Home in Boston for Patriots Day, I woke my 5-year-old son at 4 a.m. so he could watch the battle that gave birth to a nation.
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The annual re-enactment of the Battle of Lexington is an amazing tradition: Bostonians bundle up, stand eight deep, and climb trees and ladders to watch the patriots get trounced by the King's Army on Lexington Green.
First come the drums, signaling the approach of the British. Next, the gathering of the troops on each side of the common. Then an explosion of sparks and gunfire, a mess of red coats and tricorn hats. When the smoke clears, almost a dozen Minutemen lay strewn on the field, injured and dead, as their wives and children run to them.
As we watched the British soldiers march past the wounded toward Concord, my son asked, "But did we win in the end?"
I was halfway back to New York Monday when I heard about the explosions that killed three people and injured more than 170 near the finish line of the Boston Marathon. A bang, a bomb, a sidewalk strewn with casualties. I have lived in New York since 2001, I am raising my sons here, I probably will never leave. But Boston will always be my home. Isn't that how it is with the place where you are from?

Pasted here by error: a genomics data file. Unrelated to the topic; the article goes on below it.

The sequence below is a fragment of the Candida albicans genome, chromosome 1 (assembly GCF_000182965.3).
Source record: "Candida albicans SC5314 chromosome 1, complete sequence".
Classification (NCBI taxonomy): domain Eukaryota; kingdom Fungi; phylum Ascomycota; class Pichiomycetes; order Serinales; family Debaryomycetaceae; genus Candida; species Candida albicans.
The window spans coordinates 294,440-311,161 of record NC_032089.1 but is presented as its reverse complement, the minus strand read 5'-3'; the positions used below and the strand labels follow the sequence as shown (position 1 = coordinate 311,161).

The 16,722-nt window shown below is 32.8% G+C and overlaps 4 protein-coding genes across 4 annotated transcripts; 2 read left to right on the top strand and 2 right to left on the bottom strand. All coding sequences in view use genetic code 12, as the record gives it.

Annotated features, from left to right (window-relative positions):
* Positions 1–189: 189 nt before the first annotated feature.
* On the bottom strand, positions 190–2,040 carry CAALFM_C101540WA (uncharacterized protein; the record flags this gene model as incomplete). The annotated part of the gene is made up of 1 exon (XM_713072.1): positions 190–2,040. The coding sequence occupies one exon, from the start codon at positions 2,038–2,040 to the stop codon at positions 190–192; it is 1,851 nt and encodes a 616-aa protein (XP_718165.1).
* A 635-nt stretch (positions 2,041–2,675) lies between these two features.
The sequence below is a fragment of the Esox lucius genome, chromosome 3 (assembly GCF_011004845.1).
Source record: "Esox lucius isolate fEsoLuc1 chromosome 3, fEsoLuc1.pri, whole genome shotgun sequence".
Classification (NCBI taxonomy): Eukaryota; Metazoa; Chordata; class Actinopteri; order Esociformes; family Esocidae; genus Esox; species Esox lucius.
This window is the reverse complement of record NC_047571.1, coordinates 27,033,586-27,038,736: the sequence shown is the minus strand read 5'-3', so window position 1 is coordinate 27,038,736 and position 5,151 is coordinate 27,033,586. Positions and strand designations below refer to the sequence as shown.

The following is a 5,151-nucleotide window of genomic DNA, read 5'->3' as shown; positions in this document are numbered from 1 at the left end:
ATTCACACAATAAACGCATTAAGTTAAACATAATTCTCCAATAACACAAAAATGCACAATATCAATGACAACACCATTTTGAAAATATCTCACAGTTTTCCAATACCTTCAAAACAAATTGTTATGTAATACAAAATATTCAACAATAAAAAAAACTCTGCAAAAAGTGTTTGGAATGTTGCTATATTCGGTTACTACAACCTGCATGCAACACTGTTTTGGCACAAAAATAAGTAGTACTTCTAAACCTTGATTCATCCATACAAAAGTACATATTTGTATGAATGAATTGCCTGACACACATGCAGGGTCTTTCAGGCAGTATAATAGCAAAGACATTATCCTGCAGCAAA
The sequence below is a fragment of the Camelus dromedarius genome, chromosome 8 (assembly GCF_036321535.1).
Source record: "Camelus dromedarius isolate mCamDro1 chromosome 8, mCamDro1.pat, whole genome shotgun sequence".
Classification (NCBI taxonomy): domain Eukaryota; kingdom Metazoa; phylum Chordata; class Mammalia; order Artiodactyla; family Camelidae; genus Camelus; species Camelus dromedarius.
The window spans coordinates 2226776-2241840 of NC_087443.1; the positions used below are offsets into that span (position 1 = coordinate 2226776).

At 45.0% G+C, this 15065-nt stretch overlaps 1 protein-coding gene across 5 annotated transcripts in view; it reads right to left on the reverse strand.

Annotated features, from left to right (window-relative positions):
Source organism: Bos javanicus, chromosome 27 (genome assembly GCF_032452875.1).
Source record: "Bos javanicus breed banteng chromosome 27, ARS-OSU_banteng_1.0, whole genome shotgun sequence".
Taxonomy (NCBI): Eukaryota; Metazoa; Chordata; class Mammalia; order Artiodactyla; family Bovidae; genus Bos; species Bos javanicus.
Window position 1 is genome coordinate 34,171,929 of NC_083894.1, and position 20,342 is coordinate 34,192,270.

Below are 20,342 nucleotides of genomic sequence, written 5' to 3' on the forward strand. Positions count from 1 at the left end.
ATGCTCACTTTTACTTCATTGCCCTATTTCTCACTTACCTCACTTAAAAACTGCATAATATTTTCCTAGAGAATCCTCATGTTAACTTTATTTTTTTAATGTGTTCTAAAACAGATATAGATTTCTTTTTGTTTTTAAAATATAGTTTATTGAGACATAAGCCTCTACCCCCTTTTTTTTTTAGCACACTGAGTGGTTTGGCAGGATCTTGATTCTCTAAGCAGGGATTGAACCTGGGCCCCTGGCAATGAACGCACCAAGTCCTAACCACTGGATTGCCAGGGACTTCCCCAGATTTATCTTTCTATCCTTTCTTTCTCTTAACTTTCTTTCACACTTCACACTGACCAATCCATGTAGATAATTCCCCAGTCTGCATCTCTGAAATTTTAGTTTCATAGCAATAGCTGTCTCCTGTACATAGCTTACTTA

I did not tell my son about the tragedy that happened near the very spot where we had stood this weekend watching runners pick up their numbers for the race they had trained so hard for.
But I hope I had already conveyed the best lesson he could learn: In Boston, we rise before the sun once a year to remember a fight that we lost. On that morning in 1775, our men lay in the battlefield, broken, as our enemies marched on. But as we bear witness to that loss, so too we remember the whole story. We persevered. We fought on. We won in the end.